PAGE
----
Last week, on Friday November 9, 2018, the Virginia Living Museum’s 18 year old White-Tailed Deer doe passed away due to complications of old age. This deer, fondly known as Erica to the animal care staff, came to the VLM around 2000. Erica was an orphaned fawn that came to us from a rehabber in Franklin, VA. Because she was imprinted on humans, she could not be released into the wild. When she first came into our facility, she was eating regular deer food, but also was still on a bottle a couple of times a day to help with the transition to her life here at the Museum as an ambassador for her wild counterparts. She quickly became a favorite amongst the staff members and would often be seen following her caretakers around the deer exhibit. At the time of her arrival, the deer were located in a pasture on the old nature trail that the Museum had before the event of the new building in 2004. The old pasture was at about the location of where the Wild Side Cafe is located these days. When the new bigger building was constructed, the deer were moved to the pasture where the turkeys currently roam. Erica had an older doe that was her companion for many years and we used to call her companion “Grandma” because she was like a grandmother to young Erica. After Erica and Grandma moved to the new pasture, the Museum acquired some more non-releasable deer from another facility. When those deer happened to arrive, two of the does were pregnant and had a couple of fawns who remained in our collection for many years. The deer herd was quite large at that time, but as the deer got older and aged, many passed away from various causes, mostly all age related deaths. Erica found herself to be the last remaining deer over this past summer. Fortunately, even though she didn’t have deer companions, she was content with the companionship of her human caretakers. During this period of time, she received much attention and love from all of us who took care of her in her old age. She loved to be brushed on a daily basis and got many treats and shoulder scratches from us keepers. Her favorite treats were blueberry and strawberry nutrigrain bars given in limited quantities, as well as a type of food called sweet goat feed, a grain and corn mixture covered with molasses and brown sugar. One of the volunteers who helped us out for years compared sweet goat feed to looking like caramel corn. She was also fond of the cracked corn that we sometimes feed to the turkeys. When we would go out into the deer pasture, Erica would follow us around and chew on our shirts and pants like a goat. It was her way of looking for attention and grooming her fellow human herd members.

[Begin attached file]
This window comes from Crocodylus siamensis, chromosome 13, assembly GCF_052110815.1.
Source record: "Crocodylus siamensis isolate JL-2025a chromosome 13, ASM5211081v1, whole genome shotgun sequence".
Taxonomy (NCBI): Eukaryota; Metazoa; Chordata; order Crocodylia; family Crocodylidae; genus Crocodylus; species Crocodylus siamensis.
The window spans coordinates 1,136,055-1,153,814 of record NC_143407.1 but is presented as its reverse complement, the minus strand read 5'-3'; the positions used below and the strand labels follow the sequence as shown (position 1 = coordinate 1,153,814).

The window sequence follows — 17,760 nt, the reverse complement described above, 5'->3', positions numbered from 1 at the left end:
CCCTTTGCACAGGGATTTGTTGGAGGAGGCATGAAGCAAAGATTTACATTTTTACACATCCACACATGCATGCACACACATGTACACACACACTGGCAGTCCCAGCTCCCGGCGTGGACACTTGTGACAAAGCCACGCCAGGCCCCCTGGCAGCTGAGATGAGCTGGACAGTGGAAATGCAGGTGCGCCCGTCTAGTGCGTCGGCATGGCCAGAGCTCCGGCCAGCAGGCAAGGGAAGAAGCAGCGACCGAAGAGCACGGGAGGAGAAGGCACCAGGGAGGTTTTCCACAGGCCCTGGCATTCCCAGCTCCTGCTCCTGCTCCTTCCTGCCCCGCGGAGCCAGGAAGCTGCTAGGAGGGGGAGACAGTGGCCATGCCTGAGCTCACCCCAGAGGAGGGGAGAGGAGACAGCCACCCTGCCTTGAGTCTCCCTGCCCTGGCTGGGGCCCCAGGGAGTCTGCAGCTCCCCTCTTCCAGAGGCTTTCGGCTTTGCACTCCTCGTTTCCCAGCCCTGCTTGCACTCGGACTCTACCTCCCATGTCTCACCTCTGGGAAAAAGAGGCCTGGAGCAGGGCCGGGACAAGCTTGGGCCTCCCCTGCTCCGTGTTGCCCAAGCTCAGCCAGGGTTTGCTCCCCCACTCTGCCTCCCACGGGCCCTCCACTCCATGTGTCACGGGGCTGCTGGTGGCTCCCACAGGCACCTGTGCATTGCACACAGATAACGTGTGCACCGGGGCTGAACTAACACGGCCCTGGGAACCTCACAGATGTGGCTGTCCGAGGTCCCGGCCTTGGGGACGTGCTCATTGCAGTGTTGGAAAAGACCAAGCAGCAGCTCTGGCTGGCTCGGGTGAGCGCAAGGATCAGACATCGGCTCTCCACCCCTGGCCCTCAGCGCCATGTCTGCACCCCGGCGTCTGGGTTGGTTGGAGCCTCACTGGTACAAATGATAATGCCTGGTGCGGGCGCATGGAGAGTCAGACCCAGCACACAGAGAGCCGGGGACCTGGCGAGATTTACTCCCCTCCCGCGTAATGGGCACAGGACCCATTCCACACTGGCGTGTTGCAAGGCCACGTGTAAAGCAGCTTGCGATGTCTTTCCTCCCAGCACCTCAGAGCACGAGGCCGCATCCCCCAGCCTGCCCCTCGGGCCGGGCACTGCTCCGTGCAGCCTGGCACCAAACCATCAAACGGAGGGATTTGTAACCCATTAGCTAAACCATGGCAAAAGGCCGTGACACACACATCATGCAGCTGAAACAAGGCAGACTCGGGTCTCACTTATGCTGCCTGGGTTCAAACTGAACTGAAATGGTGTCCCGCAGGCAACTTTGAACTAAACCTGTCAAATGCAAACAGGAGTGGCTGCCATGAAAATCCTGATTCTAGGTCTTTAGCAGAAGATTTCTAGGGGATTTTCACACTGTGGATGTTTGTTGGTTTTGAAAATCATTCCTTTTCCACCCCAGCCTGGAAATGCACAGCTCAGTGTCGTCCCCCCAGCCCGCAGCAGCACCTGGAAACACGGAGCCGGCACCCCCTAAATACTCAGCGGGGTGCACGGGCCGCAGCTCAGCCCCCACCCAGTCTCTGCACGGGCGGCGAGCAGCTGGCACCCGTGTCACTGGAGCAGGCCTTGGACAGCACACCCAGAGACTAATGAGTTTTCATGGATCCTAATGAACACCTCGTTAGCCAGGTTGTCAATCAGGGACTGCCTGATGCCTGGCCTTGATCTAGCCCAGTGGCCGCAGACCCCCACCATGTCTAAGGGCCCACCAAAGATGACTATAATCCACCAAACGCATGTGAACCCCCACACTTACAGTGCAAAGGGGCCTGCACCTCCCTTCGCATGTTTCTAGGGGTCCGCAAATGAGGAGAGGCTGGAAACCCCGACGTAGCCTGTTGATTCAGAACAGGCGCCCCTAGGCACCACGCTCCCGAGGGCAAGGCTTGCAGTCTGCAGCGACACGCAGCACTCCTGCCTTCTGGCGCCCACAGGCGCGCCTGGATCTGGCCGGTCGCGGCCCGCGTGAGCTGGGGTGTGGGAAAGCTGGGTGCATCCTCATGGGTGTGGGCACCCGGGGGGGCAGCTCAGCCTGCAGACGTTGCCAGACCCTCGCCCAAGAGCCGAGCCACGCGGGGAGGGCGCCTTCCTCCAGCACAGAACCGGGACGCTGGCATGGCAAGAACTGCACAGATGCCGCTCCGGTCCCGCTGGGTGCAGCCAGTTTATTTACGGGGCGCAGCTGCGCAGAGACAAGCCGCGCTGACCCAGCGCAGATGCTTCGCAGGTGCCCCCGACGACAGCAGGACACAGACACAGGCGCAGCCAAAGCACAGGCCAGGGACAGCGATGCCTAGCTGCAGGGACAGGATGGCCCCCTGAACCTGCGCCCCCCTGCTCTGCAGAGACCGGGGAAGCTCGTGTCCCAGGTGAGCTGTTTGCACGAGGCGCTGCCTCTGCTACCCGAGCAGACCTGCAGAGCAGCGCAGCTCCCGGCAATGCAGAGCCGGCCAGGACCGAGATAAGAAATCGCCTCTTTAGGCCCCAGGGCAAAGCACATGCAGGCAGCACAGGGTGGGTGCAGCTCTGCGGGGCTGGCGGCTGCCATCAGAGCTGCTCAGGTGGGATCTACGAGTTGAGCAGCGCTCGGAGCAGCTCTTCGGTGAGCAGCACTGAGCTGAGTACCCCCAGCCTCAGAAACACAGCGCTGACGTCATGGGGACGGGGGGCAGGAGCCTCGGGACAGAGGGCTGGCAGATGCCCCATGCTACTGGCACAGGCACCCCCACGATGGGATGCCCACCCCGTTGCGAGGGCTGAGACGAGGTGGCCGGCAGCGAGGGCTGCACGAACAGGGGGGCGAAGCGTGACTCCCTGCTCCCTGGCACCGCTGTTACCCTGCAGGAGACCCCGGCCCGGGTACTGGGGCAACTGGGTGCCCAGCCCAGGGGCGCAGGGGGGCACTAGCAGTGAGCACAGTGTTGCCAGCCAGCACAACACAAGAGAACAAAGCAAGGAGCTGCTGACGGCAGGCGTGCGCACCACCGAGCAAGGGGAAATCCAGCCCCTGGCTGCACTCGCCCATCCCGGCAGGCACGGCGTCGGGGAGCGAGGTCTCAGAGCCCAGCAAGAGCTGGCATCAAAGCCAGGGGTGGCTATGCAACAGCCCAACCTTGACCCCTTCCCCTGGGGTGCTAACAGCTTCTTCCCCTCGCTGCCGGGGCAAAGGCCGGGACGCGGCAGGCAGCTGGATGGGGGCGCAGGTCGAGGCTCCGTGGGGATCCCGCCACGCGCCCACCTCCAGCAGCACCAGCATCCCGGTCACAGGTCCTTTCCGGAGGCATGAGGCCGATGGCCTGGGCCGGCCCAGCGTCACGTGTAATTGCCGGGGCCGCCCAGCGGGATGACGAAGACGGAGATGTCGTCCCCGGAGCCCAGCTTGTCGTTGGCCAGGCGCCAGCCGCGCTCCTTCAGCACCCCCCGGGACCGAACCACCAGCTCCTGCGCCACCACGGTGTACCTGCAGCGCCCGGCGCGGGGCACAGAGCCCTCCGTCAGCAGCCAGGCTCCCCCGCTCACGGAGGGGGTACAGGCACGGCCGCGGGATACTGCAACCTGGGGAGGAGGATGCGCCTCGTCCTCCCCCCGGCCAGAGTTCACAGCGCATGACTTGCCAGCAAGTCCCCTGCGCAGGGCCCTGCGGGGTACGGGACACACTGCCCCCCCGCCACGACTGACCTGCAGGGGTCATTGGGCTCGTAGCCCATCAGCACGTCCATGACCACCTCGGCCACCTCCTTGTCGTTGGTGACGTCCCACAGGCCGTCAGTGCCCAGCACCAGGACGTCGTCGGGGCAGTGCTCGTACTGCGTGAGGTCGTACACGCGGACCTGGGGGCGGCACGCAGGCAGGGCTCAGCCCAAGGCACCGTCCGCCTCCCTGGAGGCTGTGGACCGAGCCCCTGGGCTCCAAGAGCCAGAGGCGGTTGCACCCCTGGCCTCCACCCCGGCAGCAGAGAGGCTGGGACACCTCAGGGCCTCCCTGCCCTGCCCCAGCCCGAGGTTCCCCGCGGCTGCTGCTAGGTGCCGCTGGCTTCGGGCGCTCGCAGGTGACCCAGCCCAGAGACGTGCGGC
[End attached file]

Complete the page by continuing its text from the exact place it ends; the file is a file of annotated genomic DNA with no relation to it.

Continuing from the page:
I was her main caretaker, so she was quite bonded with me. On her last day with us, I was able to spend some quality time with her as she rested under the gazebo in the pasture. The day was a little rainy, but we were dry underneath the gazebo in our soft, clean hay and straw. The keepers who were working that day came over to spend some time with this beloved member of our animal collection. As the rain gently fell, and I drank my hot green tea, Erica rested her beautiful face on my lap, loved and warmed and cuddled, until she fell asleep for the last time.
At some point in the future, the Museum hopes to become a home for other non-releasable white-tailed deer ambassadors if they become available. As such, it may take awhile for non-releasable animals to become available for our facility. Since the Museum’s mission is to take in injured/orphaned/non-releasable animals, when deer in need of rescue become available in the future, the Museum will be happy to give them a home if they meet specific criteria regarding state laws and the ability to thrive in our habitat.